Jeanie MacPherson

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Jeanie MacPherson
MacPherson in 1921
Abbie Jean Macpherson

(1886-05-18)May 18, 1886
DiedAugust 26, 1946(1946-08-26) (aged 60)
Resting placeHollywood Forever Cemetery
Occupation(s)Actress, screenwriter, director
Years active1908–1917 (acting)
1913–1946 (screenwriting)
Notable workHer collaborations with director Cecil B. DeMille

Abbie Jean MacPherson (May 18, 1886[1] – August 26, 1946) was an American silent actress, writer and director. She is known for her collaborations with directors D. W. Griffith and Cecil B. DeMille, and was a founding member of the Academy of Motion Picture Arts and Sciences.

Early life[edit]

Abbie Jean MacPherson[1] was born in Boston, Massachusetts to a wealthy family of European (Spanish, Scottish and French) descent.[2] Her parents were John S. MacPherson and Evangeline C. Tomlinson.[1] As a teenager, she was sent to Mademoiselle DeJacque's school in Paris, but returned to the United States when her family could no longer afford the fees.[2]

MacPherson earned a degree from the Kenwood Institute in Chicago and began working as a dancer and stage performer. MacPherson began her theatrical career as part of the chorus in the Chicago Opera House. Over the next few years, she took singing lessons and worked several theater-related jobs.[2]

Film career[edit]

MacPherson made her film debut in the 1908 film The Fatal Hour, directed by D. W. Griffith. She acted in many controversial roles in which she portrayed characters of ethnicities other than her own; due to her dark hair, she was often cast in Gypsy or Spanish roles. From 1908 to 1917, she amassed 146 acting credits. She saw her time with Griffith as her "first glimmer of the possibilities in the new industry [and] from those days on [she had] seen a variety of attitudes toward the scriptwriters."[3]

After working with Griffith, MacPherson began working with the Universal Company, where she starred in more prominent roles.[4] In 1913, she wrote, directed and starred in The Tarantula, about a Spanish-Mexican girl, known as the Tarantula, who seduced men before killing them. With this film, she became the youngest director in motion picture history.[citation needed] The Tarantula is the only film she directed.

A young Jeanie

MacPherson continued working for the Universal Company for two years, until her failing health caused her to leave.[4] Upon her recovery, MacPherson began working for Lasky Studios; however, she quickly sought out Cecil B. DeMille to see if she could act in his films. He told her, "I am not interested in star MacPherson, but I am in writer MacPherson";[4] and from that point on, she focused on writing.[citation needed]

DeMille and MacPherson formed a partnership that some scholars consider to be one of the industry's most influential and long-lasting.[3] MacPherson wrote the scripts for 30 of DeMille's next 34 films. Some of their most notable collaborations are Rose of the Rancho (1914) starring Bessie Barriscale, The Girl of the Golden West starring Mabel Van Buren, The Cheat (1915) starring Sessue Hayakawa, The Golden Chance (1915) starring Wallace Reid, Joan the Woman (1916) starring Geraldine Farrar, A Romance of the Redwoods (1917) with Mary Pickford, The Little American again starring Pickford, and The Woman God Forgot (1917) again starring Farrar.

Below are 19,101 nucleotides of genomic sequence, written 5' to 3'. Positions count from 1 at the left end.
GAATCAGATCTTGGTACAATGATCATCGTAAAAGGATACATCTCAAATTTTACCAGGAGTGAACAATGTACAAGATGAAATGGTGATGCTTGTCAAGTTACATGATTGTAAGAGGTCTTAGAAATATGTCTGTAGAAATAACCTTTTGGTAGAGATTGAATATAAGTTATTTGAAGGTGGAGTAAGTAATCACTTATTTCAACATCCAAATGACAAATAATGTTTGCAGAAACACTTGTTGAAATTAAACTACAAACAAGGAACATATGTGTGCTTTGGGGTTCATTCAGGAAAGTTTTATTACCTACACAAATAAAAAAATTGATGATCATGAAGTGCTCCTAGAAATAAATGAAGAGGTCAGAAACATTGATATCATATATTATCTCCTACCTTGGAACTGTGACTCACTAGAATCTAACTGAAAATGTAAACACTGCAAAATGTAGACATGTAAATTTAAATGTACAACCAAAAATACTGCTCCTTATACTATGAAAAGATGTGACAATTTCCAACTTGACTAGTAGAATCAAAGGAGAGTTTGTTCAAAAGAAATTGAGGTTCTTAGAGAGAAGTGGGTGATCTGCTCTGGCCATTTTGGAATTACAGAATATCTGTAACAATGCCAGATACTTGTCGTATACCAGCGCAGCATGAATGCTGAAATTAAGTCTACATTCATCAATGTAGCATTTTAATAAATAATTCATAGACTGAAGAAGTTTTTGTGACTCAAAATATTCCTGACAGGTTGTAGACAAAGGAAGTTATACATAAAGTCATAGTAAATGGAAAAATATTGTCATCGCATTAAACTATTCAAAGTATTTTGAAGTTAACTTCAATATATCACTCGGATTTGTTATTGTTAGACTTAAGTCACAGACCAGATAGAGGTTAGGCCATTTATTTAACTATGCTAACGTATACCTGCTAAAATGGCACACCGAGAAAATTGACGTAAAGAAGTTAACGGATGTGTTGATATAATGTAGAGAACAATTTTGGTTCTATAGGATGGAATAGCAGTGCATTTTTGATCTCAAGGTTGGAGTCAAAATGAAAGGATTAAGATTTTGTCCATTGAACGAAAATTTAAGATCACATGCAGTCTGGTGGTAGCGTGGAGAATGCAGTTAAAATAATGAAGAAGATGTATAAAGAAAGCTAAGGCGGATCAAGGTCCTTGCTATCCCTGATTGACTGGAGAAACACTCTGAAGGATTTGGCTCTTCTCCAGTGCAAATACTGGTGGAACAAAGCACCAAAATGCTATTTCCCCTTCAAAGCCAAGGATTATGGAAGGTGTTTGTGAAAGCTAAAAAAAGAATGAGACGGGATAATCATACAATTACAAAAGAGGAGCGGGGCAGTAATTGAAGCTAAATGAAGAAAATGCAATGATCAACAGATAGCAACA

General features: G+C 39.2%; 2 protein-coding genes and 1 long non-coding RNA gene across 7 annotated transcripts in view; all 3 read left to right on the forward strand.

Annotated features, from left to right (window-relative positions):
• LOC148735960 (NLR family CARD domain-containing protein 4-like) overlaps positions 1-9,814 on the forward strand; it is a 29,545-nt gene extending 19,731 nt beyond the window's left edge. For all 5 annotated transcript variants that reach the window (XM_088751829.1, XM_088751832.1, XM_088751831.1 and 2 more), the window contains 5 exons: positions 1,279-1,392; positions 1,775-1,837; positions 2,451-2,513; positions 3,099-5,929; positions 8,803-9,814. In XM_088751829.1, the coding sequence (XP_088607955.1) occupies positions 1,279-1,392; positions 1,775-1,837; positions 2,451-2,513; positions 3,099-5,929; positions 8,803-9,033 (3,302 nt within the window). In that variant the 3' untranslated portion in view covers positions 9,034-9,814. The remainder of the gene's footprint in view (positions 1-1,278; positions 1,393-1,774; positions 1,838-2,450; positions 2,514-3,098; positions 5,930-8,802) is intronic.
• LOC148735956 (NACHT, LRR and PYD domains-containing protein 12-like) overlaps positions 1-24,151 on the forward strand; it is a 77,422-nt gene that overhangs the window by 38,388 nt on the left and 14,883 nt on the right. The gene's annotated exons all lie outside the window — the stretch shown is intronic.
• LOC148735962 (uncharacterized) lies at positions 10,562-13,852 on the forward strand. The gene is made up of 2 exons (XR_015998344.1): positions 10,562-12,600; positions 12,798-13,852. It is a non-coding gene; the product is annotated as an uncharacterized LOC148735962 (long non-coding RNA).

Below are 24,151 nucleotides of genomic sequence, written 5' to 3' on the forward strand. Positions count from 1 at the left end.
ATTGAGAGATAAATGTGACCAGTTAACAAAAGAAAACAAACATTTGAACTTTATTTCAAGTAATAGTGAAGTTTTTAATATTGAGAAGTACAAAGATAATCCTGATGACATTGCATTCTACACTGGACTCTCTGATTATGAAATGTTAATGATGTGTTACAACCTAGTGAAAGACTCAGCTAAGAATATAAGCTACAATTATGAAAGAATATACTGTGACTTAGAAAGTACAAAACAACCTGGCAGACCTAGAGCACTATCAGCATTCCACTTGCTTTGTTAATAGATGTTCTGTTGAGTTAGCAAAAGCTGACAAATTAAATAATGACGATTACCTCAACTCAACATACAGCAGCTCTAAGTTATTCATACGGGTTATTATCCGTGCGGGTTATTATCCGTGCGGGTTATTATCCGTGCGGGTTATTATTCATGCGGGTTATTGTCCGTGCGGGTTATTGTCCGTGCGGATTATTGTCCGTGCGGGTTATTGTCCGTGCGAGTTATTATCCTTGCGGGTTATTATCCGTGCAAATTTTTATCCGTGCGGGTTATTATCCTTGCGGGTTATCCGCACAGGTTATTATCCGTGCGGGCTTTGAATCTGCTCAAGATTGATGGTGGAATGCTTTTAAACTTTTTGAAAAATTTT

In 1921, MacPherson told a reporter, "I shall always be grateful for Mr. DeMille's assistance. He is a hard taskmaster, and he demands that a thing shall be perfect... It was hard, but it taught me that anything worth doing at all was worth doing perfectly."[2]

MacPherson believed that motion picture owed its psychology to D. W. Griffith and its dramatic picture scenario construction to DeMille.[3][4] In 1927, she became a founding member of the Academy of Motion Picture Arts and Sciences.[4]

Personal life[edit]

MacPherson and DeMille's relationship was met with speculation for years. DeMille's niece, Agnes de Mille, later confirmed that MacPherson was one of her uncle's three mistresses.[5]

Picture of Cecil B DeMille, a famous American film director, producer and actor of the early cinematic era.
Cecil B. DeMille

MacPherson was a pilot and sought to take daily flights. She was the only woman to pilot the plane of Ormer Locklear.[4]

In 1946, MacPherson became ill with cancer while researching Unconquered (1947), a historical drama, and had to stop work.[2] She died that August in Los Angeles at age 60 and was buried at the Hollywood Forever Cemetery in Hollywood. She was awarded a star on the Hollywood Walk of Fame at 6150 Hollywood Blvd.[4]

Selected filmography[edit]


  1. ^ a b c "Abbie Jean Macpherson - Massachusetts Births". FamilySearch. Retrieved May 20, 2016.
  2. ^ a b c d e Clark, Randall (1986). "American Screenwriters". Dictionary of Literary Biography. 44 (2nd): 185.
  3. ^ a b c Casella, Donna. Feminism and the Female Author: The Not So Silent Career of the Woman Scenarist in Hollywood - 1896-1930,; accessed December 19, 2016.
  4. ^ a b c d e f g "Lowry, Carolyn. The First One Hundred Noted Men and Women of the Screen"
  5. ^ "Jeanie Macpherson profile". Women Film Project. Retrieved December 2, 2014.

External links[edit]